Monday, October 09, 2006

Three weeks of the tour done and I'm home for the next two weeks before buggering off on the road for another three. The schools are on holiday for a fortnight and I am being paid a £100 retainer not to take a job in the meantime. Like the National Theatre is just HOUNDING me!

The tour has been a lot more fun that previous ones. A lot easier. I get on with the others and we seem to laugh at the same things but even so, after three weeks on the road this is a welcome break. I miss my kids. Daisy seems so much older, even after only a week away from her.

We spent the last week doing the schools in Morayshire We stayed the whole week in one Bed and Breakfast and drove to the gigs each day, returning to the B&B each night. The upside of this was we didn't have to pack up each morning and drive to a new place and get settled in again and find somewhere to eat etc. On the down side, Bob and I were sleeping in a windowless box. The owners of the B&B (the Willowbank in Elgin if anyone is interested) had obviouslyy measured their car and then measured the garage and thought: "We can get another room in that gap at the end". So they did. Walled off the end of the garage, knocked a hole through to the main house and called it a bedroom. It was appalling. No window, damp, cold. The roof was low and sloped. The bathroom was tiny and must have been plumbed in by a midget. (The shower head was about nipple height with no way of adjusting it any higher - you either had to sit on the floor, or shower one-handed. Not a skill I possess). We spent a lot of time staying out of the room.

The girls' room was OK but the place is no longer on the Theatre's approved list, not after Bob and I had our four pennies worth.

The shows have been fun too (especially the bit where Sarah wraps herself around me and tries to drag me off to bed - I quite enjoyed that bit) but the show has been getting longer and longer. As we have learned what works and what doesn't, and how to milk a laugh out of situations, it's grown about eight or so minutes. One of the things I have really learned this time is that sometimes audiences need time to settle into a joke. There's one line towards the end which always used to get a laugh last year but not a titter this time. It took me a good week or so to notice the joke was falling flat and a few days to work out what was killing it. It was just as simple as Claire coming in too fast with the next line. It made sense for her to come in quickly. It is how her character would react but by coming in so fast she didn't give the audience time to get the joke and laugh before their brains were being fed more information. All this may seem amazingly obvious but when you are doing it, franticly trying to remember your lines and which exit you are coming off next, thoughts like that tend to take some days to be completed. They are half-realized when the situation presents itself, then forgotten a moment later as a new problem turns up, half-realized again during the next show - and so on.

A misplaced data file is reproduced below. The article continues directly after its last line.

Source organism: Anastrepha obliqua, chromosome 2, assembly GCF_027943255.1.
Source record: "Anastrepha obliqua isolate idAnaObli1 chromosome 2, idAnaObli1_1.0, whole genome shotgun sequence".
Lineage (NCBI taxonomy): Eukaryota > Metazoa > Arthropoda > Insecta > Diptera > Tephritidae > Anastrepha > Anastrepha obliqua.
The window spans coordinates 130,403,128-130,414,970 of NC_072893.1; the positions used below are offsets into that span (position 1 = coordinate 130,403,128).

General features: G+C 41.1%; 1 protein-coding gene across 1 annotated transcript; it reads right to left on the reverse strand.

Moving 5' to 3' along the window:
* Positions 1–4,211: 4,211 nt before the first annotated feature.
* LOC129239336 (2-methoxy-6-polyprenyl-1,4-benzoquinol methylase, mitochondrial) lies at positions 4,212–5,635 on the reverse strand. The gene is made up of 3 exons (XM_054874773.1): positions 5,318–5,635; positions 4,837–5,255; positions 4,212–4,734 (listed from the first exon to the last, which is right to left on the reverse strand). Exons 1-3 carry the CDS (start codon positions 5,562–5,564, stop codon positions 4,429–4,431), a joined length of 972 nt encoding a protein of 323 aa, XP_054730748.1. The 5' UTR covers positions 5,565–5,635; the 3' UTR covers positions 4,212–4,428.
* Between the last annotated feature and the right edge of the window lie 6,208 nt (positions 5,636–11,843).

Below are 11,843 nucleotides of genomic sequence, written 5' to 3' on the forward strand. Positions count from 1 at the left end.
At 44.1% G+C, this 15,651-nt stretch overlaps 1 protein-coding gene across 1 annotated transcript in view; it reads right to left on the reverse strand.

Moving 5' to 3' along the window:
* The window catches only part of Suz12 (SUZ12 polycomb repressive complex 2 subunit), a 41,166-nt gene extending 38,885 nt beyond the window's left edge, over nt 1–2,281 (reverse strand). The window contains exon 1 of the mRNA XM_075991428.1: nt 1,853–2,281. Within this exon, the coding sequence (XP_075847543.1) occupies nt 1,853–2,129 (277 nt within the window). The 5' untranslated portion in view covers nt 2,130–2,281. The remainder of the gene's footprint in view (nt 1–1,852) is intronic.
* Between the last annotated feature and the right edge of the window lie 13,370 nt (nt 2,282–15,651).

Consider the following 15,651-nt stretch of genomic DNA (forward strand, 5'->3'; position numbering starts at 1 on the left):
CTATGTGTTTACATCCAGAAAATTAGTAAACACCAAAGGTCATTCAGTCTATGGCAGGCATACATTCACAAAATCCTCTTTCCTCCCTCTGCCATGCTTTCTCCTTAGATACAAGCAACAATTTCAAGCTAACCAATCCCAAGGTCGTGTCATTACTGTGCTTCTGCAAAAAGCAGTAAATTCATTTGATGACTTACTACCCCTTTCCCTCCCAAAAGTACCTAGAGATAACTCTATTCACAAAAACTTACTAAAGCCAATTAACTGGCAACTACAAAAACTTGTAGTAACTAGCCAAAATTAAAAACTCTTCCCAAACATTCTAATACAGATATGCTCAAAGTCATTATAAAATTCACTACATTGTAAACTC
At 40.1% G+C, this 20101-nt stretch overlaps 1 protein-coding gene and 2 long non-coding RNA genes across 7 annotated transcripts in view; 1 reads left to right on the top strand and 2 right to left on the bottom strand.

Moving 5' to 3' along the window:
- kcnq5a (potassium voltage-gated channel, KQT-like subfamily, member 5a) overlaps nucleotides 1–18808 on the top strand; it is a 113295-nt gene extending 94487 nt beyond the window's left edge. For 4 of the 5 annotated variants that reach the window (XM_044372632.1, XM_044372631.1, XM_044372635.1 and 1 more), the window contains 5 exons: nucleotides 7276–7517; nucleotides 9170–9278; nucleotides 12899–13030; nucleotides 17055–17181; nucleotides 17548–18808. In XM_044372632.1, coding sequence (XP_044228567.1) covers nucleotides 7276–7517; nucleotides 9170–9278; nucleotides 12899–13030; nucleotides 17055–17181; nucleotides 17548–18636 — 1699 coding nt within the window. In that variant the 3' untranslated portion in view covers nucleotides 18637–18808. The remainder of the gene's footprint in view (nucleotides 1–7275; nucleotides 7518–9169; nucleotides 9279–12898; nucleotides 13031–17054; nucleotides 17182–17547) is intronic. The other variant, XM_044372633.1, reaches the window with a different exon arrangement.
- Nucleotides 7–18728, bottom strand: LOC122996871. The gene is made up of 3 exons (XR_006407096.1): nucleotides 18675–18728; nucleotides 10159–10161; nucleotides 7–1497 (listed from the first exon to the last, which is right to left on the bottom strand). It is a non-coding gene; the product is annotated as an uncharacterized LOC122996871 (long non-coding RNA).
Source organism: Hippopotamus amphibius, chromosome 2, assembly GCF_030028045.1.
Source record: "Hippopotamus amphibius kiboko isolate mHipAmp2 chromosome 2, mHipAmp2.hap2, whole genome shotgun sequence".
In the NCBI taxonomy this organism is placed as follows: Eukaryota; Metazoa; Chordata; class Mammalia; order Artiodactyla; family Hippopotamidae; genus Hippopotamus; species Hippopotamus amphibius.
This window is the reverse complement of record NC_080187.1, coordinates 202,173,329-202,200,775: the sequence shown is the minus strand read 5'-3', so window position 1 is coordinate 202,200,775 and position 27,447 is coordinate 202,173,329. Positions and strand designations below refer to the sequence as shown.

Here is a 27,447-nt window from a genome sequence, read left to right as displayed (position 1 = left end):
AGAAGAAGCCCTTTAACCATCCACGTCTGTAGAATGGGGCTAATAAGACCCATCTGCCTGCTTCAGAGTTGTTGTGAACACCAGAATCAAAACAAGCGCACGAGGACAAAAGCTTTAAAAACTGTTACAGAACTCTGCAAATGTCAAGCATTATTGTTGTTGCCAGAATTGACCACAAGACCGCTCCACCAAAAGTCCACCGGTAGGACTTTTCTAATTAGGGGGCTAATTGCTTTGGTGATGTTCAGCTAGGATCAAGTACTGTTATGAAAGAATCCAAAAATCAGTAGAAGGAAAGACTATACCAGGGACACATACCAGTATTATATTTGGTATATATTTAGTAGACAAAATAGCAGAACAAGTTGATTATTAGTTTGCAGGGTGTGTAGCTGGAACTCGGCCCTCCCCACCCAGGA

It really is a very strange process this acting lark. You stand there talking to another actor in front of a hundred or so people, saying these things that you have learned, thinking all the time about how you are saying them, making yourself believe you are saying them for the first time ever, and trying to think about what it is you are saying, and trying to make it real, while at the same time part of your brain is going:
Now what was that thing she does with her hand in the next bit? You meant to mention it to her after the show all last week butbutt forgot.. Ah, right! that was it! I must mention that to her afterwards... wait a minute! I've usually got the drink in my hand by now, why am I still standing here when I should be over there. He forgot that line again never mind turn around and walk off that way... I wonder where we'll get lunch today? I can'trememberr what the next scene is. Crap! I haven't got a clue! Fuck! Wait a minute! if I'm standing here... and Bob's over there... wearing the hat... then.... OK !I know what my first line is when I walk back on. Haven't got a clue what's after that but that's enough. It'll come back to me...

Anyway we seem to have added eight minutes of silence to a forty-five minute show and made it funnier as well. It does mean we have less time to do the workshop afterwards but that's hardly a tragedy. That never was much fun.

I jus hope I can rememberr ANY of it when we go back out in two weeks time.

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